Get important education news and analysis delivered straight to your inbox
EUREKA, Mo. — Every week in geometry class, more than two dozen Eureka High School students stow their backpacks and cellphones in their lockers and don hard hats and goggles.
Instead of sitting at desks, they slice wood with power saws, measure wood to be cut and hammer together the skeleton of a new tiny house — a fully habitable dwelling, just 26 feet long — all with little teacher help.
In less than two months, they have almost finished building the entire frame of a 14-by-26-foot house from the ground up.
“You actually have to try in this class,” said Tucker Burt, 14, a freshman. “It’s a lot more fun. It’s a lot more hands-on. It’s a lot more interesting.”
Eureka High in suburban St. Louis County, Missouri, is one of more than 400 high schools nationwide and three in the St. Louis area that have adopted a “Geometry in Construction” class, a class developed by two Colorado teachers who wanted students to take math out of the textbook and into real life. Students in these classes use geometry to build their own tiny houses or other construction projects.
Asked their opinion of the class, students said they like being able to work outside with their hands “instead of just sitting in the classroom.” They said they know the math they’re learning is important and useful because they’re building something real.
“It’s not going to waste,” said Morgann Beatty, 15, a Eureka High sophomore.
School officials echoed those sentiments. They are looking for ways to get kids to care about math, at a time when the U.S. ranks an unimpressive 38th out of 71 countries in math on international tests.
“We’re not getting results that we’d like to get for our students, so we’re looking for additional opportunities that could make math relevant for students,” said Mike LaChance, assistant superintendent for curriculum and instruction for the Ritenour School District in St. Louis County, which also adopted the geometry class. “This program does that. It adds relevancy to mathematics. If it’s something that they created, something that they’ve done, they’re going to remember that content far better than if they memorized it for a test.”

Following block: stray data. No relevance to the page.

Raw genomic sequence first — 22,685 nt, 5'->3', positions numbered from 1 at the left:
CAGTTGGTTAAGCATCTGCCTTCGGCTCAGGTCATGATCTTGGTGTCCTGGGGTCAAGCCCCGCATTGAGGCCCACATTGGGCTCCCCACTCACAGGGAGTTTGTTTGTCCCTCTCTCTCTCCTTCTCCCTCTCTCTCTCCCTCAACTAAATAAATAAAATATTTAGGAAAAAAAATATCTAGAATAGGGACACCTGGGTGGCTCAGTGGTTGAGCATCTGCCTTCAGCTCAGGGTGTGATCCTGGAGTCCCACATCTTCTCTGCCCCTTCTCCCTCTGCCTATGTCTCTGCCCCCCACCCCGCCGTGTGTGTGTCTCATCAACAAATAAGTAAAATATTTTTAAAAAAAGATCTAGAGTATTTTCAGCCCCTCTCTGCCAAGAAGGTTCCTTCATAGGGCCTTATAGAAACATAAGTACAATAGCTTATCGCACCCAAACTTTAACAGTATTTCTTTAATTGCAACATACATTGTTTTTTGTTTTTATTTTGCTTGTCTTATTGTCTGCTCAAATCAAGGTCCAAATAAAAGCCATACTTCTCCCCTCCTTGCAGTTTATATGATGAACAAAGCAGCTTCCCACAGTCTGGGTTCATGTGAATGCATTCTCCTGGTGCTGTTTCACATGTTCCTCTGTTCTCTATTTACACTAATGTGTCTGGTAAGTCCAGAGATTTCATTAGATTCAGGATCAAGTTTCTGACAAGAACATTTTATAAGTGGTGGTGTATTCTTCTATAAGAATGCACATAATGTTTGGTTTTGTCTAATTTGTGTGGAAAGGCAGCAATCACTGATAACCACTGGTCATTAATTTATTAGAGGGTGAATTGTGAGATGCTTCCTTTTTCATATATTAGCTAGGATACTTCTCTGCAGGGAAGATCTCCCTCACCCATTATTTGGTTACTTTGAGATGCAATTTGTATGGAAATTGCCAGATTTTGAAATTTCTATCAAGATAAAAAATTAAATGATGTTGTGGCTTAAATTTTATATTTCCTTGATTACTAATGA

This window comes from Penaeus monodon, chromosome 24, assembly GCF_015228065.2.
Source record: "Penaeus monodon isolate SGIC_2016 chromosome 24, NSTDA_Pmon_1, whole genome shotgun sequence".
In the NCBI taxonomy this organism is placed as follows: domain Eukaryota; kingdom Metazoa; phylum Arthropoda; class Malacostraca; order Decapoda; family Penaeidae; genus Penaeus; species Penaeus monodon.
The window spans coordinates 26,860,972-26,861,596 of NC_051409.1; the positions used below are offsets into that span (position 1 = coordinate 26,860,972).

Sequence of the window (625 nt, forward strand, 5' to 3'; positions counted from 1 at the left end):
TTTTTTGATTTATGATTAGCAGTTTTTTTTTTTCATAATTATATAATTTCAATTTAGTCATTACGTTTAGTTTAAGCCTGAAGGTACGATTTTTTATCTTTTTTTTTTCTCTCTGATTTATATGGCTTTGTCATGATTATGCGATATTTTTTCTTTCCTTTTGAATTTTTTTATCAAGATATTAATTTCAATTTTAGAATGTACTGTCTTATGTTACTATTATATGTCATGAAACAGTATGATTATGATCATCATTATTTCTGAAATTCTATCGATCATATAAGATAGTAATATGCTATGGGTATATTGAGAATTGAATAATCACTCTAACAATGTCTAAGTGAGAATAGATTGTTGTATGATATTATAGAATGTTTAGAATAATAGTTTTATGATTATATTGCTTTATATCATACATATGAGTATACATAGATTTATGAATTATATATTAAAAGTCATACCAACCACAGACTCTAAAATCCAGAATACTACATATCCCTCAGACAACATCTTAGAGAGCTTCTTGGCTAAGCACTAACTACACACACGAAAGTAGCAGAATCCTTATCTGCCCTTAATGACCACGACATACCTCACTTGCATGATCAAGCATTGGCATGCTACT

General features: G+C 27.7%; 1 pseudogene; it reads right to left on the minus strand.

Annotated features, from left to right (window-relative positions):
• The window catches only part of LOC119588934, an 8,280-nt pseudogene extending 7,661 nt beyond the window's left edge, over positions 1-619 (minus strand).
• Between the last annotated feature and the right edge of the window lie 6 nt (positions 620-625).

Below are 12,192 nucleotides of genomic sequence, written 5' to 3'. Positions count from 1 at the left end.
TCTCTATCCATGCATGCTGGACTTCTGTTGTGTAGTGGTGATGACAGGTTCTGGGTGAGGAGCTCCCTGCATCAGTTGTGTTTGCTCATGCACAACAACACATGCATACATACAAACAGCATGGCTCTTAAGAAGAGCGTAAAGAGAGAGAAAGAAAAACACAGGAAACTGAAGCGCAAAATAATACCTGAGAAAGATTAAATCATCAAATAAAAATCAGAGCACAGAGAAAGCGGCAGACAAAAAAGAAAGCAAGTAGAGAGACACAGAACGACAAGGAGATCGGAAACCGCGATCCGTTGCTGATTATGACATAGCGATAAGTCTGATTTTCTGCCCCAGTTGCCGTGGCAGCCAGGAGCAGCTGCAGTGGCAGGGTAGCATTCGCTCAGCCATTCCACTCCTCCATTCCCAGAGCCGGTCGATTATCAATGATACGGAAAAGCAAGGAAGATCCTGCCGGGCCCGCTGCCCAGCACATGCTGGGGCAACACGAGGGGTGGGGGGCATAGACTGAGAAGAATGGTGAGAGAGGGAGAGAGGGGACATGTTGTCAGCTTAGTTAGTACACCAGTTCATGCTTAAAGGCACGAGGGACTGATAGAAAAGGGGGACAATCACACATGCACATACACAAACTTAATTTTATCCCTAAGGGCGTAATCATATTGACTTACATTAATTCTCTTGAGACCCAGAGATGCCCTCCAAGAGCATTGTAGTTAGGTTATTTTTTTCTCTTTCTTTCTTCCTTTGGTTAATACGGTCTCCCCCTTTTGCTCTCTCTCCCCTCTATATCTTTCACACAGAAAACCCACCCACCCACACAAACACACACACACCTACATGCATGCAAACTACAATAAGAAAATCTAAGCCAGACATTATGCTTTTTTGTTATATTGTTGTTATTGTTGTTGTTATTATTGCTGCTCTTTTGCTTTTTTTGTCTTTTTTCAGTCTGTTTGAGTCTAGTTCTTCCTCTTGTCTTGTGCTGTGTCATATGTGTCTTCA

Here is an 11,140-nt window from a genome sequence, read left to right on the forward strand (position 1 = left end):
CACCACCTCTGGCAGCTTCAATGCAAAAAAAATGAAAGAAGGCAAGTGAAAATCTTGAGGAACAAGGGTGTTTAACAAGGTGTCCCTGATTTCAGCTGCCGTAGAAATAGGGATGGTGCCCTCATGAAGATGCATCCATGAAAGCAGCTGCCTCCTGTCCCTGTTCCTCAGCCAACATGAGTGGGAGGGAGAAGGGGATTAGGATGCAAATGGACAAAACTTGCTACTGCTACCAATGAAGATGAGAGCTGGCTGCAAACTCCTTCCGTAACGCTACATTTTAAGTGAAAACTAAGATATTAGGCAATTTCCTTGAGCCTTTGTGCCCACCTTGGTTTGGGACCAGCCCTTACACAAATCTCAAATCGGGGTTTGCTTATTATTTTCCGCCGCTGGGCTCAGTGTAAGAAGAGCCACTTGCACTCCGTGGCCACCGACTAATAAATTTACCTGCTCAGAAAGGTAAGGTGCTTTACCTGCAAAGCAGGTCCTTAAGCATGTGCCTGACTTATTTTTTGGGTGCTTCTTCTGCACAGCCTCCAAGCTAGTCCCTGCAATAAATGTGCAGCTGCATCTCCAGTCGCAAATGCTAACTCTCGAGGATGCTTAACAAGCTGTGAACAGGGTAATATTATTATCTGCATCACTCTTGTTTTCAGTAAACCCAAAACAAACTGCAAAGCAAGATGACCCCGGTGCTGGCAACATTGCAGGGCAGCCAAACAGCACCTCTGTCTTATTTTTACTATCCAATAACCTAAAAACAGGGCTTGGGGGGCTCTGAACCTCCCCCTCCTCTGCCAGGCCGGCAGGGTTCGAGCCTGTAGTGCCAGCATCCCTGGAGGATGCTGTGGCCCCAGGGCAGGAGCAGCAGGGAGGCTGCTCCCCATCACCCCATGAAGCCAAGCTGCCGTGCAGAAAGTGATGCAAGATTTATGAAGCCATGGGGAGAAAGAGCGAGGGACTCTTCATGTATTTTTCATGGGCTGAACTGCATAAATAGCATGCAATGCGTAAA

Ready for the working world
Three girls sat on the ground in the hot sun during a class at Eureka High last fall, doing nothing but talking and watching everyone else build the house. The inactivity wasn’t by choice. They weren’t allowed to work because they didn’t finish their homework, explained Gregg Swarts, 15, a sophomore, while he nailed a board into a wall of their house. Later, the three will have to come in early before school to do the construction work they missed.
The rule may seem harsh, but students say they like that. “What the kids don’t realize is, the teachers want you to learn,” Gregg said.
At the end of every class session, “Geometry in Construction” teachers require students to grade the work of each of their teammates and write down what they accomplished.
David Luecke, an industrial technology teacher who co-leads the class at Eureka High, said the class is structured this way so students learn how to be responsible and prepared for the working world.
The class requires lots of trial and error. At a Eureka High class one day last fall, the student groups stumbled into different kinds of problems: A certain wooden board was too wide, or a plank kept moving when hammered. But few went to the teacher for help. Instead, students coached each other, suggested new techniques or pointed out a mistake that needed correcting. Students never work alone, but always in four-person teams, which Luecke shuffles every few weeks.
Students said it’s easy for them to see the payoff of the class. When Eureka High sophomore Casey Baker checked with his classmates in other geometry classes, he discovered something that made him smile. In terms of learning geometry concepts, his class was far ahead of theirs.
Does it work in every school?
There’s no comprehensive external study showing whether students who take this class have higher test scores than those enrolled in traditional geometry classes. But one small internal study at a couple Colorado high schools showed students in the class had higher average math scores than their classmates in regular geometry classes.
Scott Burke, a high school teacher and co-founder of Contextual Learning, the Colorado company that developed “Geometry in Construction,” has watched some school administrators turn his class into a remedial course, in the mistaken belief that it’s easy. But that kind of thinking is flawed and is one of the most common reasons the class will flounder, he said.
That’s because the class’ expectations for students are higher than in a traditional math class, where the worst possible outcome for inferior work is a bad grade, Burke said. In this class, inferior work means a house’s door won’t close or the house will fail a building inspection. It’s a level of expectation that even surprises many honors students, Burke said.
“I’ve actually seen honors level kids before completely fall apart to tears,” he said.
Burke admits that not just any school can adopt the class successfully. Schools must invest staff, time and money, assets that under-resourced high schools might not have. For example, the class curriculum, four-day training and consultation help from Contextual Learning costs $1,695 per teacher. The school must also find funding for the actual building materials.
But Burke said this class has succeeded in both low-income schools and in those that are more well-off. The primary requirement for success, he said, is dedicated teachers.